Larkin next shows up in a marriage license dated the 3rd of July 1870 with a new wife, Elizabeth Walker. Just a couple months later the family is listed in the 1870 Polk County, North Carolina census; showing Larkin as being 67 years old and his new wife as being just 25 years of age. In this listing, we also find Larkin’s children: Elmina (Elvira), 34; Landrum, 25; Margaret, 18; Nancy, 13; and Emma, 12. Missing from the census is the mother, Margaret “Peggy” Elizabeth, Sarah, Mary E., Eliza B., William C., Joseph, and Audern (Andrew). Since “Peggy” disappeared between the 1860 and 1870 censuses, the assumption would be that she probably died sometime during that decade, but I have found no references to her death or a grave marker bearing her name. There was an instance while doing some census research that I ran across an individual (I don’t remember if it was an Elizabeth, Margaret, or Peggy), but she was a McGinnis female who would have matched our 3x-great-grandmother’s age, and it appeared that she was living with a family that included who could have been one of her granddaughters. I made a note of the find with the intent of doing further research to try to confirm my suspicions, but I have not been able to find my note, and after years of searching I have not been able to relocate the census information that I had originally found. If I am ever able to once again find that census listing, I could possibly prove that “Peggy” not only didn’t die during the 1860’s, but that she was either divorced or abandoned by Larkin before his marriage in 1870. If true, it would be disturbing to find that both Larkin and his son James both abandoned their spouses for younger women around the same time.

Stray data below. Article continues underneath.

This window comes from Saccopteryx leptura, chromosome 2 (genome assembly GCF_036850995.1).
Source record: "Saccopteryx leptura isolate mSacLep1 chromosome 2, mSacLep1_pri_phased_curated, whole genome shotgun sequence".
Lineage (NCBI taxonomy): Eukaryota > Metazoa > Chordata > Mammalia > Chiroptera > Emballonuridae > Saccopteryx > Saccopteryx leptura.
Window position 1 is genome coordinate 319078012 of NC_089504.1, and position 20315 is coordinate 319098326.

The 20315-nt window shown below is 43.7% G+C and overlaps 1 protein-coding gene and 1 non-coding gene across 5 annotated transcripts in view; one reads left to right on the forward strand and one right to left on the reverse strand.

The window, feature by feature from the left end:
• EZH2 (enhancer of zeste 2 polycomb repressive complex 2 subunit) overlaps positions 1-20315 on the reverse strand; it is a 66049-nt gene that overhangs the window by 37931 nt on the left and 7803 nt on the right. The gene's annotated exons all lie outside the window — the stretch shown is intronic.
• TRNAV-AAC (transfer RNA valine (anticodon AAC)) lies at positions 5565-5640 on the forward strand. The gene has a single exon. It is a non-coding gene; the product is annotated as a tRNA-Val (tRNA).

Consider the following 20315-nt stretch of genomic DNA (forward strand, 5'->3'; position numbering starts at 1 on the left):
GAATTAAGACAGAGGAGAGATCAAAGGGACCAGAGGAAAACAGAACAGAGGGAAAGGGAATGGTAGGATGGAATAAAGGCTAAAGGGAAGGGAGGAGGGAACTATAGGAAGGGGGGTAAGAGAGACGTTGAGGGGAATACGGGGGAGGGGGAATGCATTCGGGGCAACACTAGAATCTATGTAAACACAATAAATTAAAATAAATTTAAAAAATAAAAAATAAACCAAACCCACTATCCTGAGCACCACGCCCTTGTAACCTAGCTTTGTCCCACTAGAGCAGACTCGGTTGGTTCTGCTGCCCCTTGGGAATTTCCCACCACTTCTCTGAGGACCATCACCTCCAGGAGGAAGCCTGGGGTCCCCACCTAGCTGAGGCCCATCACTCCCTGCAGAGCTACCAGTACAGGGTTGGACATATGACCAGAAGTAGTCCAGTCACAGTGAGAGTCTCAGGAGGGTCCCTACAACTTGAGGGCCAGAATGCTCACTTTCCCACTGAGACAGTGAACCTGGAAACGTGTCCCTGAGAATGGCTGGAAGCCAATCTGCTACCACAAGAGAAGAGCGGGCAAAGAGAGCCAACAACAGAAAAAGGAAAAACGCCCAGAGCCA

Larkin and his new wife Elizabeth had two children, and they show up in the 1880 Polk County census with the family listed as McGinis: Larkin, 83; Elisabeth, 37; Willy T., 7 (listed as deaf and dumb); and Martha, 6. A note of interest, and one that I will detail in a later post, is that this census shows Larkin’s father to have been born in Kentucky. Larkin’s little family is living back in the Green Creek community of Polk County, apparently on the old “McGinnis Crossroads” property. Also living nearby are his son Landrum, his great-nephew Leander, and his daughter-in-law Alicia; all married with families of their own.